‘We figured, let’s break up the code into lots of overlapping fragments going in both directions, with indexing information showing where each fragment belongs in the overall code, and make a coding scheme that doesn’t allow repeats. That way, you would have to have the same error on four different fragments for it to fail – and that would be very rare,’ Birney said.
2. Once they had their DNA sequence design in place, they used it to encode an MP3 clip of Martin Luther King’s famous ‘I have a dream’ speech, a photo of the EMBL-EBI lab, an image of the famous DNA double helix structure as identified by James Watson and Francis Crick in 1953, and a text file of all 154 of Shakespeare’s sonnets.
The encoded computer files were flown to Dr Emily Leproust of Agilent Technologies in California. ‘We downloaded the files from the web and used them to synthesise hundreds of thousands of pieces of DNA. The result looks like a tiny speck of dust,’ Leproust said.
During the synthesis process, Agilent manufactured DNA that matched the DNA sequence sent to them by the EBI. Using technology that is a bit like an inkjet printer, they fired the encoded DNA in the form of miniscule droplets onto a microscope’s glass slide. The fluid was then freeze dried and the resulting speck of dust containing 739 kilobytes of data was flown back to Cambridge.
3. Reconstituted in water, the substance was shipped on to the EMBL’s Heidelberg office in Germany, where it was read back by sequencing machinery and the digital information reconstructed with 100 percent accuracy, the researchers said.
The EBI exists in large part thanks to funds received from the EMBL’s 20 member states, but Goldman sees EU funding as playing a vital indirect role in expanding its work. ‘In this research project, for example, we really benefited from being able to call on team members whose skills had been honed on schemes funded by the EU and who could assist in data analysis and data modelling. Sometimes, of course, the EBI gains essential hardware through funding, but here it was the EU’s “investment in people” that counted for us.’
More of a long-term thing
So, do the results of their research mean the end of the hard disk? Not quite yet. At the moment, the team sees its main application as storing information that needs to be archived for a long period of time and accessed on an infrequent basis.
‘From a cost point of view, DNA data storage really comes in to its own over the long term,’ says Goldman. ‘The one-off cost for DNA sequencing is still very high. But once that expenditure has been made, it becomes a very cheap way of archiving information. With DNA, maintenance costs are minimal as the cost of endlessly retransferring information from one outdated medium to another – such as video tape to CD – can be dispensed with. It costs virtually nothing to store and, unlike video tape which degrades rapidly with time, lasts thousands of years.’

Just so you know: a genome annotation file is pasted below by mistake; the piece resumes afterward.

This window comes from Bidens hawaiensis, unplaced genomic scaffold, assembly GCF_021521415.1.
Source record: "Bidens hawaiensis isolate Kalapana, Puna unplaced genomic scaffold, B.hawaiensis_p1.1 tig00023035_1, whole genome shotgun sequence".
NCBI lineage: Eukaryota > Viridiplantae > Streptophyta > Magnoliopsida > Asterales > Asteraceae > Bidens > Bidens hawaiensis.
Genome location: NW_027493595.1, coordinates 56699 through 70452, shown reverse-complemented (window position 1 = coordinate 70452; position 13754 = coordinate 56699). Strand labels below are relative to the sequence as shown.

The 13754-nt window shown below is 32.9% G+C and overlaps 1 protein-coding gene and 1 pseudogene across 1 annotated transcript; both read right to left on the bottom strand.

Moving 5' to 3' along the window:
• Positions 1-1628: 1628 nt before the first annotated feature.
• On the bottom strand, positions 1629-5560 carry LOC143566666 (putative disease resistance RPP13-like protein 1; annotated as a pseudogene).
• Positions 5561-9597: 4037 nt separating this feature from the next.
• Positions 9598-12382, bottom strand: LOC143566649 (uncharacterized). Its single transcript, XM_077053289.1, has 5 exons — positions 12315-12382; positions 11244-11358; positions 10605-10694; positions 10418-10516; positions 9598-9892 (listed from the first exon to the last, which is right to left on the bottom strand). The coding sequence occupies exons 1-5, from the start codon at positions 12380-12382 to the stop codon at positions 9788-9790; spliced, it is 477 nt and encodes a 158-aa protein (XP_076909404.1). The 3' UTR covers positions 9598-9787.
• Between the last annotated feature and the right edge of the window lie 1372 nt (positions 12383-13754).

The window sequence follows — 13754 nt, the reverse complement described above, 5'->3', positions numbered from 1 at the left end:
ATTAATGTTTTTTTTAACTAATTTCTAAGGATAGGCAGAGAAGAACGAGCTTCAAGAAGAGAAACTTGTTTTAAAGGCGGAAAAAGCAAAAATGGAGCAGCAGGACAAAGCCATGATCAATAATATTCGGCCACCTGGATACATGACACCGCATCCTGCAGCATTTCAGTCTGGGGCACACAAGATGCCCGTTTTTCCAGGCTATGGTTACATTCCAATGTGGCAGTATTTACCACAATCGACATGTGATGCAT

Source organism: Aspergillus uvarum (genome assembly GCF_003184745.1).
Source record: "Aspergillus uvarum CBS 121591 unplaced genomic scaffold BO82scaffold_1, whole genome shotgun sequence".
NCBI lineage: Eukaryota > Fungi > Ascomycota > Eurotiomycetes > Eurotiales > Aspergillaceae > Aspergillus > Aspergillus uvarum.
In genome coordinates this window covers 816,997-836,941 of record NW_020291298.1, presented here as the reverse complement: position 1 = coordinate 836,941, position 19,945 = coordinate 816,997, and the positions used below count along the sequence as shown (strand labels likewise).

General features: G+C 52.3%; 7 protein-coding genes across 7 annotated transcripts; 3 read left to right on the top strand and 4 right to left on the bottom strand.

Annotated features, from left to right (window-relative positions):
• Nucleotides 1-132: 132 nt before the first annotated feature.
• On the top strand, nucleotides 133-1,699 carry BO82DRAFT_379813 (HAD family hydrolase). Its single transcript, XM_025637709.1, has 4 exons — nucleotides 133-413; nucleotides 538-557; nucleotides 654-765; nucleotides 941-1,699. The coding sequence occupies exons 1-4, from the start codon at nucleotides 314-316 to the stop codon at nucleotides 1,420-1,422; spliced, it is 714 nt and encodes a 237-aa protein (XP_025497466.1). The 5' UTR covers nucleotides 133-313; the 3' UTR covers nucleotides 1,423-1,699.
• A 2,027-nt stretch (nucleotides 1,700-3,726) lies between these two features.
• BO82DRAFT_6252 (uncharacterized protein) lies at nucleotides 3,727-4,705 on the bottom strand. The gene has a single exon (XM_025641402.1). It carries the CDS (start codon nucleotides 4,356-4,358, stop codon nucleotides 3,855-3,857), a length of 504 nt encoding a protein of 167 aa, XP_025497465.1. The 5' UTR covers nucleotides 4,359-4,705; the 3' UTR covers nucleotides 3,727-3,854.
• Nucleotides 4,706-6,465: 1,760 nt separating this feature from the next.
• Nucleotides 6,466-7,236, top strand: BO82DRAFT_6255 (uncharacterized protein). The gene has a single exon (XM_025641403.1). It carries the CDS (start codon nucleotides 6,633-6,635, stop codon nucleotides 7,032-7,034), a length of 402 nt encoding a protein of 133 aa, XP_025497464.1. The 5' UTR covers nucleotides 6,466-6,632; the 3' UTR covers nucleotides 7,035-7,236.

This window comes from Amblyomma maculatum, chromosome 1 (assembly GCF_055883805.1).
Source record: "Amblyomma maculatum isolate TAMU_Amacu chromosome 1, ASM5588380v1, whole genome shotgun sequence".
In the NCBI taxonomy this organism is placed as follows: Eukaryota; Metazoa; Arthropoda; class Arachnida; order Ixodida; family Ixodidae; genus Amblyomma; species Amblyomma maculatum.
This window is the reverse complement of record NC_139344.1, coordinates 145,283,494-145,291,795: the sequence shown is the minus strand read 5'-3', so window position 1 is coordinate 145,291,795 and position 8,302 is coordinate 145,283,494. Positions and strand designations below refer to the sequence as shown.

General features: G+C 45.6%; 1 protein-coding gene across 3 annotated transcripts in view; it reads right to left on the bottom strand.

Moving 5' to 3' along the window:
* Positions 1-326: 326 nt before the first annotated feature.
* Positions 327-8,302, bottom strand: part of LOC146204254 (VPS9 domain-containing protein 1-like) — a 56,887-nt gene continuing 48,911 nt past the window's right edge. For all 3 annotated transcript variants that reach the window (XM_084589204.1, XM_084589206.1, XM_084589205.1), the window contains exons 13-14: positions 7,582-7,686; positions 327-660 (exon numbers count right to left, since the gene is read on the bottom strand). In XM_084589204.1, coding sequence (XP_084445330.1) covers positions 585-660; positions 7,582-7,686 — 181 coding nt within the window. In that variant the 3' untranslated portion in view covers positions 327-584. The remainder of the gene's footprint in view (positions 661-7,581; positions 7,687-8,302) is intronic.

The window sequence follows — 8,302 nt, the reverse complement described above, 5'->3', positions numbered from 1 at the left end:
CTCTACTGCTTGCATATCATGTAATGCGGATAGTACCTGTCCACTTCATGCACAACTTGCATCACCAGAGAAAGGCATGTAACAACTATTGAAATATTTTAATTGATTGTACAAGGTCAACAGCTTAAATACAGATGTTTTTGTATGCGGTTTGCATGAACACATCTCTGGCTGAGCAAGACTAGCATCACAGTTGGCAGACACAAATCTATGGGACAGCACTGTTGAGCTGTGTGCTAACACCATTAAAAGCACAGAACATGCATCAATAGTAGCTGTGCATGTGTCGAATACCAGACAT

People will start using DNA to store data within the next 50 years, Goldman believes, as the cost of DNA sequencing goes down.
‘Right now, I could see it as providing an excellent way of storing data that is now held on magnetic tapes – it’s not impossible to imagine that those vast dusty archives of tapes, whose corridors are currently patrolled by data retrieval robots, could be done away with once and for all with our method.’
Scientists in the Middle East are putting politics aside and using the region’s new particle accelerator, SESAME, to collaborate on experiments such as distinguishing between benign and malignant cancer tissues, and analysing historical parchments from religious texts, according to Dr Gihan Kamel, the infrared beamline scientist at the facility. She will be speaking at a session on science diplomacy at the World Science Forum in Jordan on 10 November with Carlos Moedas, the European Commissioner for Research, Science and Innovation.
The world is losing its trees, but at what cost? Better estimates of deforestation and degradation could shed light on the amount of CO2 emitted, refine climate models and help developing countries better manage their forests.
Understanding more about how solar storms interact with the outermost part of Earth's environment, known as the foreshock, could refine space weather forecasts to predict their effects at a local level and help protect vital technology, according to Dr Lucile Turc, a space physicist at the University of Helsinki, Finland.
New measurements of carbon emissions provide better estimates of deforestation effects.
Illegal logging is a billion-euro racket but trees have traceability built into their trunks.
Better space weather forecasts will help.